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Kaylee Smith, Alexandra Castillejos, Daniel Diaz-Aguilar, Clifford Kim, Harry Sweigard, Kip M Connor; The role of the alternative complement pathway in vascular regression. Invest. Ophthalmol. Vis. Sci. 2015;56(7 ):3406.
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Abnormal blood vessel growth in the retina can impair vision and lead to blindness. Several forms of retinal disease, such as diabetic retinopathy, exhibit this phenomenon of neovascularization, which often progresses in two distinct phases: initial vascular regression (Phase-I) and subsequent pathological NV (Phase-II). Recent studies have identified a link between the complement system, a proteolytic cascade of the innate-immune system, and the extent of NV induced during phase-II of retinopathy. However, the identification of immune-factors producing regression in phase-I remains to be determined.
Following an oxygen induced retinopathy model, postnatal day 7 WT mice were exposed to 75% oxygen for 24 hours. Using laser capture microdissection, we evaluated the changes in complement factor transcription in these mice (n=6) versus age- and strain-matched mice kept at room oxygen (n=6). Transcription levels of membrane-bound complement inhibitors: Cd55 and Cd59, and soluble complement factors: C3, C5, and alternative-specific factor B (Fb) were measured in the retinal vasculature, retinal pigment epithelium (RPE), outer nuclear layer (ONL), inner nuclear layer (INL) and ganglion cell layer (GCL).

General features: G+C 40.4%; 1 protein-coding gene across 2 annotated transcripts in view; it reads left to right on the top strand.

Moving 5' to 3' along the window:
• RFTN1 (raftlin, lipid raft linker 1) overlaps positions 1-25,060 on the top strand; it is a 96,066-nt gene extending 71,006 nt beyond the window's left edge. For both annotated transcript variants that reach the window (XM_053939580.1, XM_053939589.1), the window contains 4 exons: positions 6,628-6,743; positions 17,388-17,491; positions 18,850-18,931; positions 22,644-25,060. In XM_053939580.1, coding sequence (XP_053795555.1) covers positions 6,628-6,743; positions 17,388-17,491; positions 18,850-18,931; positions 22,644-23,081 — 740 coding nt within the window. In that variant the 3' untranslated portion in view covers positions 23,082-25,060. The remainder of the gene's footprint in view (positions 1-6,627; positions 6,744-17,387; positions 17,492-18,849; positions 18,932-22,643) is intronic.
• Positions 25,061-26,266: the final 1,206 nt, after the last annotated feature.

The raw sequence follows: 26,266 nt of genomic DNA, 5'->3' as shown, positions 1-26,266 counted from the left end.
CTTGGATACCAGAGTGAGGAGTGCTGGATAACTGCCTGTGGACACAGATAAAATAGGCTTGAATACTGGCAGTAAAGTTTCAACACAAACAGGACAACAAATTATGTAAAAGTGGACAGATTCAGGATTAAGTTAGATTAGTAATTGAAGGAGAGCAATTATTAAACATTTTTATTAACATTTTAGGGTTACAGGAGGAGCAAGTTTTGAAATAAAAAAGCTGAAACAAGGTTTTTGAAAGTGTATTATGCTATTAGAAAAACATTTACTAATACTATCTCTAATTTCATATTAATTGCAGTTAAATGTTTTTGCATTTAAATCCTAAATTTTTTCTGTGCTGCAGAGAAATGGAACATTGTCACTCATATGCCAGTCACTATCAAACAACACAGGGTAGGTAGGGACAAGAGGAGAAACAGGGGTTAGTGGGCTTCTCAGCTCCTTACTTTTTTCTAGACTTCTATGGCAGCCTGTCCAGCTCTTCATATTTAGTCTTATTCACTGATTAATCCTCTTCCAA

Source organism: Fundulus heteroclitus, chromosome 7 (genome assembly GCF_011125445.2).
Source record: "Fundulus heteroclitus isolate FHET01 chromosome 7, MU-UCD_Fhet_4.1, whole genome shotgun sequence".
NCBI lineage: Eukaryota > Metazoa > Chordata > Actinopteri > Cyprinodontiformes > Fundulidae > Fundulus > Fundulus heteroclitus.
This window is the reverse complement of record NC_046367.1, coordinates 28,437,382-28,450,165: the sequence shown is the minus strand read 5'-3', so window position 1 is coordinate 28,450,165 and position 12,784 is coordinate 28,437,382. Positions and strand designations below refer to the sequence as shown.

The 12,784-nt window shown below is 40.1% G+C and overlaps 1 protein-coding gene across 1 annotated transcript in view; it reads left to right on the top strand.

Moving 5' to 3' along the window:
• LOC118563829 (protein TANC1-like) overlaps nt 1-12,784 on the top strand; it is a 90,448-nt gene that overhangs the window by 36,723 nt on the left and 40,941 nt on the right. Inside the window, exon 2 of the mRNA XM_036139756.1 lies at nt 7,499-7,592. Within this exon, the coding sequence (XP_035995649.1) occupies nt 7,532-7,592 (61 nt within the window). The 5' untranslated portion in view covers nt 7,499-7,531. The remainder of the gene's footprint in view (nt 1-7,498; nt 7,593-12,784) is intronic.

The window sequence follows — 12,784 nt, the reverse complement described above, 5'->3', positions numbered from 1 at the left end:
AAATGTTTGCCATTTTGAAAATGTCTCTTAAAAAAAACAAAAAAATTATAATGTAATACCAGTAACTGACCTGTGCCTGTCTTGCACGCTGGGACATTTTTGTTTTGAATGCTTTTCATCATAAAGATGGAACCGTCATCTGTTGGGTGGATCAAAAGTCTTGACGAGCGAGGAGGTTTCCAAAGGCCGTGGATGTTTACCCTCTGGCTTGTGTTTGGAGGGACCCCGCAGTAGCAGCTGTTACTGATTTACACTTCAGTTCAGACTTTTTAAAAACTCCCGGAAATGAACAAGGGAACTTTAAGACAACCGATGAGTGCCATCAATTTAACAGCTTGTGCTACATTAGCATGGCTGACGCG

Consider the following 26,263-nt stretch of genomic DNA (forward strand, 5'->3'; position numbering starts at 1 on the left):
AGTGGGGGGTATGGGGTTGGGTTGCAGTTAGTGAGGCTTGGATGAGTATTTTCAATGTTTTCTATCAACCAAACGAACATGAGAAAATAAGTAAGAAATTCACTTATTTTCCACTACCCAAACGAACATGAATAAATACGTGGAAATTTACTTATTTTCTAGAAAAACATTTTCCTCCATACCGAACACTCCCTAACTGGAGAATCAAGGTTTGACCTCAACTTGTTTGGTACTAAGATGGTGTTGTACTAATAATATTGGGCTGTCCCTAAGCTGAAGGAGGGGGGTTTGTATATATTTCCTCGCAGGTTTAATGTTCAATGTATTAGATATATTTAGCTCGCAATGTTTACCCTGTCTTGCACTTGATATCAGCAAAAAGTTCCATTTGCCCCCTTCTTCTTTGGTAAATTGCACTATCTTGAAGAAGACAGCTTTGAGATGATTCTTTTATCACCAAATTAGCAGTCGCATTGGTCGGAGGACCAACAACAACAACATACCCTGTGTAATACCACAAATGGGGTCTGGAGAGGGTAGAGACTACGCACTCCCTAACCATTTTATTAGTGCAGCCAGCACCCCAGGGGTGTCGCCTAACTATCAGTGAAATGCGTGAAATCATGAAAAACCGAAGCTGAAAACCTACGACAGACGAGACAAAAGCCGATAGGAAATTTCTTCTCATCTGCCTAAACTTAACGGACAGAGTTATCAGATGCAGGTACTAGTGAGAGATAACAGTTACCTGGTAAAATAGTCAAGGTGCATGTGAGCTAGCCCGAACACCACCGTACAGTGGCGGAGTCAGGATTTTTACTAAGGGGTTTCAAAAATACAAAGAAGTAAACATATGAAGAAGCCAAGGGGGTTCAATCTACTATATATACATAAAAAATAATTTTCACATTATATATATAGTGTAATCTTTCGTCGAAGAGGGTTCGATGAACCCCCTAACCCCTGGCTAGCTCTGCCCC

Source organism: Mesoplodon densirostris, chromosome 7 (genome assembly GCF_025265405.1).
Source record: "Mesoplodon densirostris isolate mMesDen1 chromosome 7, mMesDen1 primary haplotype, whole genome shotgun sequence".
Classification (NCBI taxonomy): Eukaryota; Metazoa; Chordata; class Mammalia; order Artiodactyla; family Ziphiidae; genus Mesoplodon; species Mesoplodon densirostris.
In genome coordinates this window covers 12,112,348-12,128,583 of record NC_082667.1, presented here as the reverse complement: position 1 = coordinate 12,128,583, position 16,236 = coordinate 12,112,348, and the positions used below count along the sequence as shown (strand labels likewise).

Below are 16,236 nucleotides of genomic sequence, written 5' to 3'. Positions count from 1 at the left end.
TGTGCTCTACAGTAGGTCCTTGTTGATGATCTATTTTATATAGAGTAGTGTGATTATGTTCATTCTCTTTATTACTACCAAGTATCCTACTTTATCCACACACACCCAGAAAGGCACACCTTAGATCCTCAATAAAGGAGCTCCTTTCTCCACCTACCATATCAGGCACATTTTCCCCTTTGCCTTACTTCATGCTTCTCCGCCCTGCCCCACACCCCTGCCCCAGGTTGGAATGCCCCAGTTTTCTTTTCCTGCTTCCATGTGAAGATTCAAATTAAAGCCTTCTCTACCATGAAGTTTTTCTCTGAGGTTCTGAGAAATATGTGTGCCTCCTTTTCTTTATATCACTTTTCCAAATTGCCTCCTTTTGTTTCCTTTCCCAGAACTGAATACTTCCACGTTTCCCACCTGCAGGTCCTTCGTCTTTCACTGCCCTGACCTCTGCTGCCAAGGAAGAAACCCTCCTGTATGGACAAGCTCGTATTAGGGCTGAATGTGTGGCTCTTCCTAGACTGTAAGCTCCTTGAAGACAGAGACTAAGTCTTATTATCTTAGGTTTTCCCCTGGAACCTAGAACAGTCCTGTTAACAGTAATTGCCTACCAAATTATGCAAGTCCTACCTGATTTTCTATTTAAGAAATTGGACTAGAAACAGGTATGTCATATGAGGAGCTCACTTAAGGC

Retinal vasculature analysis revealed that alternative pathway-deficient (Fb-/-) mice (n=10) exhibited less vaso-obliteration than strain-matched WT mice (n=8) (p<0.05). The RPE and ONL were identified to be a major site of Fb translation and demonstrated increased expression following hyperoxia (p<0.01). The ONL was also identified as a major production site for C3 and C5, (p<0.05). Within retinal vasculature, transcription of both complement inhibitors was decreased (p<0.001).
Our results implicate the alternative pathway as a mediator of vascular regression during phase-I of retinopathy. Specifically, upstream complement factors are induced in the retina, while the targeted removal of vessels is achieved by down-regulating their expression of complement inhibitors. To our knowledge, this is the first study to identify locations and relative expression of retinal complement factor transcription during retinopathy.
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